A key former official at the Biden State Department has been found to have directed academics on payroll with the Iranian government to infiltrate U.S. negotiations over the country’s nuclear enrichment program and secure advantageous deals for its theocratic leadership.
Reporting from Semafor and the Tablet uncovers how Robert Malley, who has since been suspended, helped recruit, train, and direct outside experts with Iranian heritage to influence U.S. treatment of Iran during critical discussions on the reduction of international sanctions in exchange for assurances its nuclear capabilities would not be weaponized. During this process, Malley brought a high-level Iranian influencer Ariane Tabatabai into some of the most sensitive areas of the State Department and the Pentagon, where she served as chief of staff for the assistant secretary of defense for special operations, Christopher Maier.
Before entering U.S. government, Ariane Tabatabai had been recruited and trained by the Iran Experts Initiative, a coalition of academics and experts across various fields, usually second-generation Iranians who could be relied on to influence U.S. policy and discourse during nuclear enrichment negotiations. The IEI was reportedly funded by an arm of the Islamic Revolutionary Guards.
Ariane Tabatabai and several other Iranian-linked outsiders who made their way into U.S. government positions previously worked with Malley at the International Crisis Group (ICG) where he was president from January 2018 until January 2021 when he joined the Biden administration. During his hiring of former ICG employees, several were denied positions based on damning emails where they pledged loyalty to Iran’a Ayatollah.
One individual, Ali Vaez, wrote to Iranian officials in 2014 that it was his “national and patriotic duty” to influence U.S. policy on behalf of his adopted home.
“I have not hesitated to help you in any way; from proposing to Your Excellency a public campaign against the notion of [nuclear] breakout, to assisting your team in preparing reports on practical needs of Iran,” Vaez wrote to an Iranian foreign minister.
Around the same time, Ariane Tabatabai wrote to a leader of the Islamic Guard about how she co-authored a paper at ICG that found Iran should not be expected to reduce its quantity of enriched uranium as part of its agreement with the U.S.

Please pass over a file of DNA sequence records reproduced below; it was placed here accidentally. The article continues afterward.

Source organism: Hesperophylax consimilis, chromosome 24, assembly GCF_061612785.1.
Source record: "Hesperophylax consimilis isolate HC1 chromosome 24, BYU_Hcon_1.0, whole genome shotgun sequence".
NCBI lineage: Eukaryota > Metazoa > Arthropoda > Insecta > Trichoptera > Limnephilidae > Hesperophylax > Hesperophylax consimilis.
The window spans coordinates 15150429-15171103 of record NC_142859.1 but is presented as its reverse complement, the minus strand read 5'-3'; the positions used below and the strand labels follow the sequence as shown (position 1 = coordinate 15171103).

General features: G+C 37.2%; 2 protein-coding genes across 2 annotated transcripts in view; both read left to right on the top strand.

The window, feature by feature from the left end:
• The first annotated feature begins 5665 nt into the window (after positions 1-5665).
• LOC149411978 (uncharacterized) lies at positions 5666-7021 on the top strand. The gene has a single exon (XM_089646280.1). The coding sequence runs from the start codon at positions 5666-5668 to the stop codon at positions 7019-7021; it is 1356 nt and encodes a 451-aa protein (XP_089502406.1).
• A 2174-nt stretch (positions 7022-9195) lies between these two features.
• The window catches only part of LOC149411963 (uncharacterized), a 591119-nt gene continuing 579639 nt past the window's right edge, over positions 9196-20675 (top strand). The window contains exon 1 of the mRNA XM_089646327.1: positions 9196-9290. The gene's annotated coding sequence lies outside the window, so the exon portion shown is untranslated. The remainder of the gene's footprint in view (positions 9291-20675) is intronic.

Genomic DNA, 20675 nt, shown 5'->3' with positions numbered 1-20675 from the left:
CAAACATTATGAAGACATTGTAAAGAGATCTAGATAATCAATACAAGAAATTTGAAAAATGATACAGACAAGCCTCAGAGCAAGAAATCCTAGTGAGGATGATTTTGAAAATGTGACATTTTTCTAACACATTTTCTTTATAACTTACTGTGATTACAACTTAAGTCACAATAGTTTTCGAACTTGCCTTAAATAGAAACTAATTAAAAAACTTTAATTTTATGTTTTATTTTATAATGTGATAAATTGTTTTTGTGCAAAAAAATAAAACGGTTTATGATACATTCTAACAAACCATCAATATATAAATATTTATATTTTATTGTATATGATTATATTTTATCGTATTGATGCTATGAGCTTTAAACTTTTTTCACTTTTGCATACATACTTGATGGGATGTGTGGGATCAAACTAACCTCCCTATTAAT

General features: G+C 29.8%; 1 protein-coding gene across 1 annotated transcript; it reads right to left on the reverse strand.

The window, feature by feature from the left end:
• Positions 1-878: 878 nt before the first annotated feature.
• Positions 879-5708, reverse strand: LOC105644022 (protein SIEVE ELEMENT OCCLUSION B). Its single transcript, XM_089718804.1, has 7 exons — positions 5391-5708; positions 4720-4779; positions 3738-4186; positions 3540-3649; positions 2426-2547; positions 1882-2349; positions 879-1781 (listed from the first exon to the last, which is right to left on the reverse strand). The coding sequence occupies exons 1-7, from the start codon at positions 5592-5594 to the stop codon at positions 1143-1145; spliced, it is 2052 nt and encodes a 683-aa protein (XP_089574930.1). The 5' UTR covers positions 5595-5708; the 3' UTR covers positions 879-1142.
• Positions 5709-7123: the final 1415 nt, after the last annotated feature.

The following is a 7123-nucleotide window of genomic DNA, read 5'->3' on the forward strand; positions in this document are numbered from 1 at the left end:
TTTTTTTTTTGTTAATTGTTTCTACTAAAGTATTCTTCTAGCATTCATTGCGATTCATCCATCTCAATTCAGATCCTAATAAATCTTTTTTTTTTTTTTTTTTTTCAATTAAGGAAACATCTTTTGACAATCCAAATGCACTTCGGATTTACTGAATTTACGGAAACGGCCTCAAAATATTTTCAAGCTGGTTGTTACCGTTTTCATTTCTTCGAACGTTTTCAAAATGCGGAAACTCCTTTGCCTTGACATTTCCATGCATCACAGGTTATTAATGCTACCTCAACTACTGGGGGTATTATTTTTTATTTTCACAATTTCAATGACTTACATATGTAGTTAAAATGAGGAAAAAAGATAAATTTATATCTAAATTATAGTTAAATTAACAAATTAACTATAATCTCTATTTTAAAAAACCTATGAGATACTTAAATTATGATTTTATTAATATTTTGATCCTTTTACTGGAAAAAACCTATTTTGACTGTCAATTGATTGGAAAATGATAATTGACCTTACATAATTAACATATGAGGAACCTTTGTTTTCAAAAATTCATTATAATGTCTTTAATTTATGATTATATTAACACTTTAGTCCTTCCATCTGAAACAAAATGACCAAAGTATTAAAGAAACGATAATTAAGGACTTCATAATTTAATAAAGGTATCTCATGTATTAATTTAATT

“As I mentioned last week, Dina and I wrote an article about the nuclear fuel of Bushehr [nuclear power plant] for the Bulletin which was published today. Our goal was to show what is said in the West—that Iran does not need more than 1500 centrifuges—is wrong, and that Iran should not be expected to reduce the number of its centrifuges,” Tabatabai wrote.
Taken together, the correspondence by Tabatabai, Vaez, and others indicates that Malley was intent on hiring individuals for top-secret clearance positions who were intent on delivering favorable outcomes to Iran, with whom they also felt a special kinship. Their participation in the Iran-backed IEI also shows that they accepted funding and guidance for how to spy on American policy deliberations and influence their direction.
“I know what a spy network looks like,” says Peter Theroux, a veteran Mideast analyst who is now retired from the CIA, where he was awarded the Career Intelligence Medal for his service. During his 25 years at the agency, Theroux was frequently called on to analyze the Iranian regime and its foreign spying and terror networks. “This is how recruited assets speak to their handling officers. There’s lots of the mood music around that correspondence saying, let me know what you need me to collect. It seems clear who’s the subordinate here—what you’d call responsive to tasking.”
The Biden administration, citing “privacy” concerns, simply objected to the Tablet’s characterization of the operation as an Iranian spy ring.
“We have seen the [original] article, which does not presume it was a ‘spy ring,’ and we reject that characterization. Rob Malley remains on leave and we have no further comment due to privacy considerations. The Biden-Harris administration appointed Ariane Tabatabai to serve various roles in the U.S. government because of her expertise on nuclear and other foreign policy issues,” wrote a Biden spokesperson.